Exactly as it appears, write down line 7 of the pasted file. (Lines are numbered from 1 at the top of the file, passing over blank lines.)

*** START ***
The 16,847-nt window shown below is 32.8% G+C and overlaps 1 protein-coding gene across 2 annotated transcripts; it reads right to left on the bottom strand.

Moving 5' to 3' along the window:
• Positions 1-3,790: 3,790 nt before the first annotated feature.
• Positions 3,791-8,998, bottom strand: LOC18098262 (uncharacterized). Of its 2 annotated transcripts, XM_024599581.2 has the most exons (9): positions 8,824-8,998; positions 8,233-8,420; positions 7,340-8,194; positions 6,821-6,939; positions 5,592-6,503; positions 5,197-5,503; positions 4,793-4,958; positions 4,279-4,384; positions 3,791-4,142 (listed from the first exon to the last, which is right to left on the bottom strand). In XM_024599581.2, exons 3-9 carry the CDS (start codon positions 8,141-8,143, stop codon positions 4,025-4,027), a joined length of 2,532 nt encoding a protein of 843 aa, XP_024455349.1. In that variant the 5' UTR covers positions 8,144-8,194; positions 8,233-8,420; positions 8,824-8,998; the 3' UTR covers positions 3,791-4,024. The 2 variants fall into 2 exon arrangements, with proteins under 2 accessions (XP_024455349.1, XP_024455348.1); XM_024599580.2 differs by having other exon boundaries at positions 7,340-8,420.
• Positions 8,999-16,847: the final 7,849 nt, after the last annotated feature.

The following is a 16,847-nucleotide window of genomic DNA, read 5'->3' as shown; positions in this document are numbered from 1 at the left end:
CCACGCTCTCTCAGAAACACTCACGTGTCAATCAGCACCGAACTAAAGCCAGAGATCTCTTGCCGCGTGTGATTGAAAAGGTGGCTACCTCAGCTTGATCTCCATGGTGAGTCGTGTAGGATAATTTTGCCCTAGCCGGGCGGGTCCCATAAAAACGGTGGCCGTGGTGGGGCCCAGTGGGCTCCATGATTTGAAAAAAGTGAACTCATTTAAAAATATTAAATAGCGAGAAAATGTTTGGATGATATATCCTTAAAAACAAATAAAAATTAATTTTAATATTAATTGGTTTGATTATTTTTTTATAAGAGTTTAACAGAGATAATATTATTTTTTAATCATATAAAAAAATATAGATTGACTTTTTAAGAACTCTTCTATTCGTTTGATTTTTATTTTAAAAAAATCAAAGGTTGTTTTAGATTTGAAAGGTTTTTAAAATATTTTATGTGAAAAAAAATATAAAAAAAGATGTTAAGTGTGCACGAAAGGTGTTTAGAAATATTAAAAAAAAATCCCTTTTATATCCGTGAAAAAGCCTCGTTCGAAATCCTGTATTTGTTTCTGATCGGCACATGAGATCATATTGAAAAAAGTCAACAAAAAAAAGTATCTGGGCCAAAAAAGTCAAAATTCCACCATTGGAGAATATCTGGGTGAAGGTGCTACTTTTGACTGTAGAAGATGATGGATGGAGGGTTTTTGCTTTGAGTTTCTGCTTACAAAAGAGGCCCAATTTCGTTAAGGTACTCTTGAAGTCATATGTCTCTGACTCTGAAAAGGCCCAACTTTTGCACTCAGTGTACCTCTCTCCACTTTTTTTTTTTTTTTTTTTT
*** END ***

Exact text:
CCACGCTCTCTCAGAAACACTCACGTGTCAATCAGCACCGAACTAAAGCCAGAGATCTCTTGCCGCGTGTGATTGAAAAGGTGGCTACCTCAGCTTGATCTCCATGGTGAGTCGTGTAGGATAATTTTGCCCTAGCCGGGCGGGTCCCATAAAAACGGTGGCCGTGGTGGGGCCCAGTGGGCTCCATGATTTGAAAAAAGTGAACTCATTTAAAAATATTAAATAGCGAGAAAATGTTTGGATGATATATCCTTAAAAACAAATAAAAATTAATTTTAATATTAATTGGTTTGATTATTTTTTTATAAGAGTTTAACAGAGATAATATTATTTTTTAATCATATAAAAAAATATAGATTGACTTTTTAAGAACTCTTCTATTCGTTTGATTTTTATTTTAAAAAAATCAAAGGTTGTTTTAGATTTGAAAGGTTTTTAAAATATTTTATGTGAAAAAAAATATAAAAAAAGATGTTAAGTGTGCACGAAAGGTGTTTAGAAATATTAAAAAAAAATCCCTTTTATATCCGTGAAAAAGCCTCGTTCGAAATCCTGTATTTGTTTCTGATCGGCACATGAGATCATATTGAAAAAAGTCAACAAAAAAAAGTATCTGGGCCAAAAAAGTCAAAATTCCACCATTGGAGAATATCTGGGTGAAGGTGCTACTTTTGACTGTAGAAGATGATGGATGGAGGGTTTTTGCTTTGAGTTTCTGCTTACAAAAGAGGCCCAATTTCGTTAAGGTACTCTTGAAGTCATATGTCTCTGACTCTGAAAAGGCCCAACTTTTGCACTCAGTGTACCTCTCTCCACTTTTTTTTTTTTTTTTTTTT